Once the prisoners, including Philotas, were executed, his father Parmenion could not continue to lead the army and was first dismissed and then assassinated by two assassins sent by Alexander. Craterus may have urged him to finish off his former superior because he ended up the most benefited: he then took over the command of the infantry, leaving the cavalry under Hephaestion’s orders… and both became rivals as well. That’s why, as Plutarch narrates, Alexander said that Craterus loves the king, but Hephaestion loves Alexander!

Both led the Indian campaign separately while Alexander was with the river fleet. Later, as we saw, he was ordered to take charge of the withdrawal of the eleven thousand five hundred veterans, pacifying the regions that should be crossed on the way, and then he met with the king in Harmozeia, facing the Strait of Hormuz.

From there they went to Susa, where in 324 BC, after his intervention in resolving another mutiny in Opis, he was rewarded with a wife for his services; not just any, of course, but a full-fledged Achaemenid princess: Amastris (or Amastrine), daughter of Oxathres, the brother of Darius III, and the first woman to mint coins with her name as ruler of Heraclea.

That marriage was part of Alexander’s policy of marrying his men to Persian women to strengthen the foundations of the new empire, and indeed, he himself married Stateira, the daughter of Darius. However, Craterus had no children with her, and later he would divorce to take a new wife, Phila, one of the daughters of Antipater (remember, regent of Macedonia), who besides having a reputation for virtuous and wise brought him closer to power, as he aspired to succeed his father-in-law in the position. For now, he was busy gathering a fleet in Cilicia to transport the veterans to Greece when he was summoned by Alexander to Babylon to help him deal with some issues that had arisen.

Among them was the flight of treasurer Harpalus to avoid the expected justice that Alexander would bring upon him for his frivolous and scandalous behavior. Harpalus took part of the fleet, six thousand mercenaries, and five thousand talents with him, landing in Athens where he encouraged an uprising that did not happen; he only convinced Demosthenes, a declared enemy of the Macedonian king. The Athenians imprisoned him, but he was elusive and managed to escape to Crete before being killed by one of his mercenaries.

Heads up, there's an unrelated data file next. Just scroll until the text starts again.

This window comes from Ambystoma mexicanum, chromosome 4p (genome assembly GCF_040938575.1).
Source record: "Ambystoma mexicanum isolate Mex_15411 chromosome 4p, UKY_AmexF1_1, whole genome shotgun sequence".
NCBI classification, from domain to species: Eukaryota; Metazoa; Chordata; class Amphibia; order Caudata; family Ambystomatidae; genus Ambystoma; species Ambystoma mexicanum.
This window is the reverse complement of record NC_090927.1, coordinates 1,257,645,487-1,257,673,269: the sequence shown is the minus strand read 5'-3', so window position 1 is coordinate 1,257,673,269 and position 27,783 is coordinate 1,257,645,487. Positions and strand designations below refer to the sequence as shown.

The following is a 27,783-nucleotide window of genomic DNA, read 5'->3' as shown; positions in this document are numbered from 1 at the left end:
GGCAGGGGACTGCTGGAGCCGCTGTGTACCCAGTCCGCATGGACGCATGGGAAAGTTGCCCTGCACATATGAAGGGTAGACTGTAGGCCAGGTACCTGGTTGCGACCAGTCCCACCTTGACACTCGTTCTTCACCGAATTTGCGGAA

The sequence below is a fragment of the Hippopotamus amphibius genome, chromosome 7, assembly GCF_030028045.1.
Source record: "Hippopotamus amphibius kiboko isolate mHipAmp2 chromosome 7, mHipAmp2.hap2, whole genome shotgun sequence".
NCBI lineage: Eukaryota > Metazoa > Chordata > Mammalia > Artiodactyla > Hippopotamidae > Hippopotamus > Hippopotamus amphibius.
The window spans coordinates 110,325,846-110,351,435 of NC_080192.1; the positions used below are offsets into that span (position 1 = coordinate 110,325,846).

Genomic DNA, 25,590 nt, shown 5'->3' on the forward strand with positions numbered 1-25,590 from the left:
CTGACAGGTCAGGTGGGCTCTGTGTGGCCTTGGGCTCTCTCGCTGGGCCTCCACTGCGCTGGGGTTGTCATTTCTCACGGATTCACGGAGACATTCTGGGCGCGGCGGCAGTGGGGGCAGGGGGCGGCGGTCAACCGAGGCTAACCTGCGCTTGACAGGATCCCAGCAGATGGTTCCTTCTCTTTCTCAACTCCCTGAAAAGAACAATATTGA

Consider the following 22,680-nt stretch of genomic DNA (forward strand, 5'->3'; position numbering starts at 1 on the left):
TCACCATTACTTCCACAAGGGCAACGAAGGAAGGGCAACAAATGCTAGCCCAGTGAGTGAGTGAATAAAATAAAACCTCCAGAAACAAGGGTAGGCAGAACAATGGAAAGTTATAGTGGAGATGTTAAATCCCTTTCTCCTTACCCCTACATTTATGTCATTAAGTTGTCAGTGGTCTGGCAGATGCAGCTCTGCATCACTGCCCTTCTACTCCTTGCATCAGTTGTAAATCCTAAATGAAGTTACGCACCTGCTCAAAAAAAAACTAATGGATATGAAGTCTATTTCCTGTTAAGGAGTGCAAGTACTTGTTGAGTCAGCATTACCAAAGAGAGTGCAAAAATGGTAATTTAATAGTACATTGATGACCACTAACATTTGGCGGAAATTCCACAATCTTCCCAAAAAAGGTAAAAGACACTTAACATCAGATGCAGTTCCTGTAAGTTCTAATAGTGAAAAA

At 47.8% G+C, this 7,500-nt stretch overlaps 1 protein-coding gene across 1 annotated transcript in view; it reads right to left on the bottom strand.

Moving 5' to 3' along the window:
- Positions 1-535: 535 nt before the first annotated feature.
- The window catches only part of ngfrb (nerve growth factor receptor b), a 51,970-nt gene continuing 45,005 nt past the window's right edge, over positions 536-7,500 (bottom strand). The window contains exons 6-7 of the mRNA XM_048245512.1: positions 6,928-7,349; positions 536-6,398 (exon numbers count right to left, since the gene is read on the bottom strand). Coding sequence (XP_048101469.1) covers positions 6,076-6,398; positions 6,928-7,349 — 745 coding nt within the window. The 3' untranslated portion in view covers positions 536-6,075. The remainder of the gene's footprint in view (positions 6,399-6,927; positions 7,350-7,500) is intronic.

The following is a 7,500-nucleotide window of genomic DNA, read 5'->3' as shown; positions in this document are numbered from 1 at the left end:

That saved Craterus some trouble, who could not be present at Alexander’s death and therefore did not participate in the division of the empire, carried out, according to Diodorus of Sicily, even though the monarch had left instructions on how to proceed in case of his absence. Those provisions were considered extravagant by the others, and they refused to apply them. There are even those who think that Perdiccas (the chiliarch or chief minister, a general who was in charge of the Hetairoi after Hephaestion died a few months earlier and who received the king’s ring), with cunning Machiavellianism, exaggerated them precisely for that because his scale reached almost global dimensions.

A brief look at those last plans is astonishing, to say the least: to build a fleet of a thousand triremes to invade the western Mediterranean, to invest fifteen hundred talents (an exorbitant fortune) in the erection of temples in various cities, to erect a mausoleum for Philip II the size of the Egyptian pyramids, to conquer Arabia, circumnavigate Africa, and transfer large populations from Europe to Asia and vice versa to mix the empire and foster its unity.

Despite the rejection, Craterus obtained the position of prostates (guardian) of the princes Philip III Arrhidaeus and Alexander IV (as we have seen, half-brother and unborn son). It remains in the realm of speculation whether the dying man’s last words were “Tôi kratistôi” or “Tôi Kraterôi“, which formally differ only in capitalization and in different accentuation when pronounced, although it should be noted that, according to Plutarch and Arrian, he had lost his speech and probably just handed his ring to Perdiccas symbolically.